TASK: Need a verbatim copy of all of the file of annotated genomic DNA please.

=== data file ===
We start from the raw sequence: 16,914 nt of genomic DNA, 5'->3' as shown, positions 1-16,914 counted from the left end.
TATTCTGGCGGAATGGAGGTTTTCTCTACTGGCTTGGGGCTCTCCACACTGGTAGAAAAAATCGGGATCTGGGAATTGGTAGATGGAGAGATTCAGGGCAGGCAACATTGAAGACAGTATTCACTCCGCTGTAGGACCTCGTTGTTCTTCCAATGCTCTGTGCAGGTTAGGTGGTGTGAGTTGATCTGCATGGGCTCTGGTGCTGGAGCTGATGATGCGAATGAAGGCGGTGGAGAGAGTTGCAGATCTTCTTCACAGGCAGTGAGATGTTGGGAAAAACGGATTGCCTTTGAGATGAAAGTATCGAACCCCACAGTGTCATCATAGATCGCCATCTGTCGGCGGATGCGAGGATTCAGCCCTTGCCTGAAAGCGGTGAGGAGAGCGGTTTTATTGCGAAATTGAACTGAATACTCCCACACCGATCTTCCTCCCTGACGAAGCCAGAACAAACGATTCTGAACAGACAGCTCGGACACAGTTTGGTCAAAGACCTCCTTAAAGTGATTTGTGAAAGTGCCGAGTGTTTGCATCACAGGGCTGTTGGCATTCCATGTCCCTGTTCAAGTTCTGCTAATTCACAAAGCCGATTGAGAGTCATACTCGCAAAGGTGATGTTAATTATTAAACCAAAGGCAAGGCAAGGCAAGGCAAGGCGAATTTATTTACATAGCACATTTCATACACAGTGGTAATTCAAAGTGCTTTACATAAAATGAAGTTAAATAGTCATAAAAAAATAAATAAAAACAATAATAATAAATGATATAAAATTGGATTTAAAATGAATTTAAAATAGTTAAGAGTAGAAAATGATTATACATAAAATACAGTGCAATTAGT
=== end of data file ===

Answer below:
We start from the raw sequence: 16,914 nt of genomic DNA, 5'->3' as shown, positions 1-16,914 counted from the left end.
TATTCTGGCGGAATGGAGGTTTTCTCTACTGGCTTGGGGCTCTCCACACTGGTAGAAAAAATCGGGATCTGGGAATTGGTAGATGGAGAGATTCAGGGCAGGCAACATTGAAGACAGTATTCACTCCGCTGTAGGACCTCGTTGTTCTTCCAATGCTCTGTGCAGGTTAGGTGGTGTGAGTTGATCTGCATGGGCTCTGGTGCTGGAGCTGATGATGCGAATGAAGGCGGTGGAGAGAGTTGCAGATCTTCTTCACAGGCAGTGAGATGTTGGGAAAAACGGATTGCCTTTGAGATGAAAGTATCGAACCCCACAGTGTCATCATAGATCGCCATCTGTCGGCGGATGCGAGGATTCAGCCCTTGCCTGAAAGCGGTGAGGAGAGCGGTTTTATTGCGAAATTGAACTGAATACTCCCACACCGATCTTCCTCCCTGACGAAGCCAGAACAAACGATTCTGAACAGACAGCTCGGACACAGTTTGGTCAAAGACCTCCTTAAAGTGATTTGTGAAAGTGCCGAGTGTTTGCATCACAGGGCTGTTGGCATTCCATGTCCCTGTTCAAGTTCTGCTAATTCACAAAGCCGATTGAGAGTCATACTCGCAAAGGTGATGTTAATTATTAAACCAAAGGCAAGGCAAGGCAAGGCAAGGCGAATTTATTTACATAGCACATTTCATACACAGTGGTAATTCAAAGTGCTTTACATAAAATGAAGTTAAATAGTCATAAAAAAATAAATAAAAACAATAATAATAAATGATATAAAATTGGATTTAAAATGAATTTAAAATAGTTAAGAGTAGAAAATGATTATACATAAAATACAGTGCAATTAGT